Thursday 24 January 2013


"Music produces a kind of pleasure which human nature cannot do without."
      ---Confucious, Book of Rites
A lovely duet!?
Music is weird isn't it!? What is its purpose that makes it so fundamental to human life? Sorry, I'm not really going to attempt a bit of philosophy! I had a look on t'internet to see what other people thought about the reasons for making music, but my favourite page was just a series of good quotes, so I'm going to stick some in!
 "I always loved music; whoso has skill in this art is of a good temperament, fitted for all things."---Martin Luther, 1566.
I don't know why the tradition of making music evolved but I do know that it's totally universal and communicates with the soul in a way nothing else does. I also know that kids generally love it- both listening to it, moving to it, and making it themselves. Even tiny babies in their bouncy chairs will jiggle along to music, and give the little critters something to hit or rattle or blow or twang and they will make their own "music" with great enthusiasm.

Zac singing the "Excavator Song."
"The woods would be very silent if no birds sang except those that sing best."
      ---Henry David Thoreau
 Singing nursery rhymes and songs is a great place to start. Just the sound of the simple melodies and the pattern of the rhymes seems appealing and soothing to children, and it's thought to be very important for their language development (See this article for more info: When I was teaching, I met a lot of teachers who dreaded the thought of having to sing to their class. Usually this was because they'd been told, at some point during their childhood, that they "couldn't sing." It made me mad and sad. Everyone can sing. Admittedly, some are better than others at it, and many of the people who turn up on X-factor type audition programs genuinely believing they have a voice that will impress the nation have been equally misguided in the opposite direction, but singing should be all about enjoyment, and everyone- especially kids, should be allowed to enjoy it without feeling self-conscious. Babies and small children will love the sound of your voice whatever you might think of it, so sing out whenever you fancy!They'll soon join in.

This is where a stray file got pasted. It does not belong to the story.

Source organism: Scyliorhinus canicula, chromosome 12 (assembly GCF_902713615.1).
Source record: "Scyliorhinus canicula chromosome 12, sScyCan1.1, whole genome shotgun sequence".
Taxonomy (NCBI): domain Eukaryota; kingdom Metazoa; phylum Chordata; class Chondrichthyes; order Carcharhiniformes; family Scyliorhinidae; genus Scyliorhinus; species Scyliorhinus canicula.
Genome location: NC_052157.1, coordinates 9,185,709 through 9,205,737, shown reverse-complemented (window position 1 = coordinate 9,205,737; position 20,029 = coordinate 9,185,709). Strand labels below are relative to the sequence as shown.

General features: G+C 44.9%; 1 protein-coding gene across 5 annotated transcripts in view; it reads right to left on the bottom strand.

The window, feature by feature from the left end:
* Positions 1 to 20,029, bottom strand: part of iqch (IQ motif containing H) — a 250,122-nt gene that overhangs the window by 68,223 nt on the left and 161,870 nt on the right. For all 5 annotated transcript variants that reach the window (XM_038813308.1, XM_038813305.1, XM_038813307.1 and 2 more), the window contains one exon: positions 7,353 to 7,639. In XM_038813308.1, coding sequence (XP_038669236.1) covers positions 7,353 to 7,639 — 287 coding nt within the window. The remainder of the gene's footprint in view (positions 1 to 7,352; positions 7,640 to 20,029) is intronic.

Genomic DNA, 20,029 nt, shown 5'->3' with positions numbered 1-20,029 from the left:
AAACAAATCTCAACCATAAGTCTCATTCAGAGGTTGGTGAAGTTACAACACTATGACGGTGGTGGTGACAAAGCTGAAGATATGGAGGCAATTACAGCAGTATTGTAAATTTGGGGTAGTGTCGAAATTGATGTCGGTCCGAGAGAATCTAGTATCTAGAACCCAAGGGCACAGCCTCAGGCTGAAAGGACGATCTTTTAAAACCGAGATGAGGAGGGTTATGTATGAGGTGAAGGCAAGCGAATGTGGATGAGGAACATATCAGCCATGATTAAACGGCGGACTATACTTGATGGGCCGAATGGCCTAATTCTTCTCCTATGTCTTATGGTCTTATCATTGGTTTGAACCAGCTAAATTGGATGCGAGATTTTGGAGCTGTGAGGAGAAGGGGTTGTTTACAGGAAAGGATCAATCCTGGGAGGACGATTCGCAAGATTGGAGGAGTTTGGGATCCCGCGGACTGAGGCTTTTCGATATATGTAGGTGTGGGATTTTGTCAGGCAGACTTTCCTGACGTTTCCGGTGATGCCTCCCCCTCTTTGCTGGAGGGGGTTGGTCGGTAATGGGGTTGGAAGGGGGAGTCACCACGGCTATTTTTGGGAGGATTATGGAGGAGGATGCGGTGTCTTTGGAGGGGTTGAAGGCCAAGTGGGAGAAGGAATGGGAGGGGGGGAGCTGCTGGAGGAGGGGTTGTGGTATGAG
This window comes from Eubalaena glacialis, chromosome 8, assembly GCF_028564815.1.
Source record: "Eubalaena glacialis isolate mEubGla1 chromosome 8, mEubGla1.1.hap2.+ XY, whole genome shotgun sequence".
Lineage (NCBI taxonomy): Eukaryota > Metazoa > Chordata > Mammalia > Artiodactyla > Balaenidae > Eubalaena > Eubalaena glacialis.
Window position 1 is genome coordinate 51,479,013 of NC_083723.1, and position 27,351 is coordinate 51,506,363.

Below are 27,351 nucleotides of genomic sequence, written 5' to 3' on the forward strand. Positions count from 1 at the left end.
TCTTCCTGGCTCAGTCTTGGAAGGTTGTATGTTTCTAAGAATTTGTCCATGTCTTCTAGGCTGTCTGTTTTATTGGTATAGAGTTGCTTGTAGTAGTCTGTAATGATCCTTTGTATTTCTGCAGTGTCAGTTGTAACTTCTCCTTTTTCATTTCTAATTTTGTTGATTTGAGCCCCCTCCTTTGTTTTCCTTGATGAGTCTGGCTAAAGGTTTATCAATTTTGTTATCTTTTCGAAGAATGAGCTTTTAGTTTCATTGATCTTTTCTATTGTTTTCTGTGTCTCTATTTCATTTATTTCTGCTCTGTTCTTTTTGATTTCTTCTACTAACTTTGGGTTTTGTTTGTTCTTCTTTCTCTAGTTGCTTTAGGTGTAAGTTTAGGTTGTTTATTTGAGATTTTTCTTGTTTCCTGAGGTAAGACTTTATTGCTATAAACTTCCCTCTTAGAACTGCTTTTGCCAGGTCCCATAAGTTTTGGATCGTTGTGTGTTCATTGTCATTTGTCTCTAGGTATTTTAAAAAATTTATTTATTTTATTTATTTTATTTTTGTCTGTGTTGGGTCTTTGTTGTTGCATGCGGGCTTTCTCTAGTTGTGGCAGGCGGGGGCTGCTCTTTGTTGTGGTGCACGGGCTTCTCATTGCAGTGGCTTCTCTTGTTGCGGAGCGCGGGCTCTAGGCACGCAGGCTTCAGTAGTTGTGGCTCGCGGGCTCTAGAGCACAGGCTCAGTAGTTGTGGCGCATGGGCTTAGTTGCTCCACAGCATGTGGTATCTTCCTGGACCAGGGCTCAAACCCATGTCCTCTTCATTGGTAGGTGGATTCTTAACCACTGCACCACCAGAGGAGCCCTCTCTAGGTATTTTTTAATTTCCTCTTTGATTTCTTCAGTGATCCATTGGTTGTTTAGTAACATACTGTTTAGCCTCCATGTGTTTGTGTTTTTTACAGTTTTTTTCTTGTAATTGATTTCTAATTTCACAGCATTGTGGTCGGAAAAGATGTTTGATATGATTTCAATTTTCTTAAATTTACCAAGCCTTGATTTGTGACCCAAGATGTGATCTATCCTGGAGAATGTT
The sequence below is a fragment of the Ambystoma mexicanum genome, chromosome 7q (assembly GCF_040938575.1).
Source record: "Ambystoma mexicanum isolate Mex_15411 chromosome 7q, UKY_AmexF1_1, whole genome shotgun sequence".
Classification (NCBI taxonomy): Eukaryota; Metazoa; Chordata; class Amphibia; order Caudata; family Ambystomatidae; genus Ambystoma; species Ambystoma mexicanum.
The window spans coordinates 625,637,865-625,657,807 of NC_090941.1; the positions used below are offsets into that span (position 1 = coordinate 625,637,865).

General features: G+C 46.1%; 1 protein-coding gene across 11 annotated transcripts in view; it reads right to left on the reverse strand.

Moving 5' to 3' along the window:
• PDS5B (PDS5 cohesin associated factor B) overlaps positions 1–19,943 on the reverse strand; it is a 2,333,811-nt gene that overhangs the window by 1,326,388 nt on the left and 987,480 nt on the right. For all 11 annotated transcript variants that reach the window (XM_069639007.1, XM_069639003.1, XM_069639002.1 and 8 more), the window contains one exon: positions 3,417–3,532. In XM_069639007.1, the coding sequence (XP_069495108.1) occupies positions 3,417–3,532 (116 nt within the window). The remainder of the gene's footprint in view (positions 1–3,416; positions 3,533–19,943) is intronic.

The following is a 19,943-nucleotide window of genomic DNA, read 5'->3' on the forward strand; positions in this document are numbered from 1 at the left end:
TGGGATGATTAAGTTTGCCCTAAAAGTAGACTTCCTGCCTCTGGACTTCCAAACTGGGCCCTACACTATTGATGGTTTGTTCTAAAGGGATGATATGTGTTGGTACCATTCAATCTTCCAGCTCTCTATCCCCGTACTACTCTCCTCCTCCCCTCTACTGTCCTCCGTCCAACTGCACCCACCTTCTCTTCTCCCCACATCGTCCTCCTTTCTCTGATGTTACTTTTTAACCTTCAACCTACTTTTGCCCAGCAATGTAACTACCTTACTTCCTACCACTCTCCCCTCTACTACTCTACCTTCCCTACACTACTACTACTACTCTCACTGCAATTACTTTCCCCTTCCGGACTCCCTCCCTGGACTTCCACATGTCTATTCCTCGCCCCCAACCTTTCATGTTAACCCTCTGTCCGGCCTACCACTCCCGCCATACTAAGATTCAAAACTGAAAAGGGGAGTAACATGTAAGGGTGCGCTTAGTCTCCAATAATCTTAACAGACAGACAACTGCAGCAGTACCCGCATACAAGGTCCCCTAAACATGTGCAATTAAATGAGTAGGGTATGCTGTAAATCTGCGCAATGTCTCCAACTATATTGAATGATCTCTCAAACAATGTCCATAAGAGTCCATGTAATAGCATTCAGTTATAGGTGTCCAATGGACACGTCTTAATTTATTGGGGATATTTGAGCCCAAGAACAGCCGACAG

"Music is a more potent instrument than any other for education."
It's not exactly Glastonbury!
It's amazing how music sticks things in the mind. Both my littlies managed to learn lots of songs off by heart for their pre-school Christmas nativities, and kids in my class who struggled to remember their 2 times table could sing the whole of the latest pop song word for word, so if you've got to learn it, try singing it! It's also a good way to get creative with words. Zac loves making up his own lyrics to tunes he knows- mostly creating songs about diggers and combines.
Plus, a family sing-song in the car can lessen the pain of a long journey, or playing the humming game while you're on a long walk can distract from the distance still to go.

"The pied piper" fuffing it gently!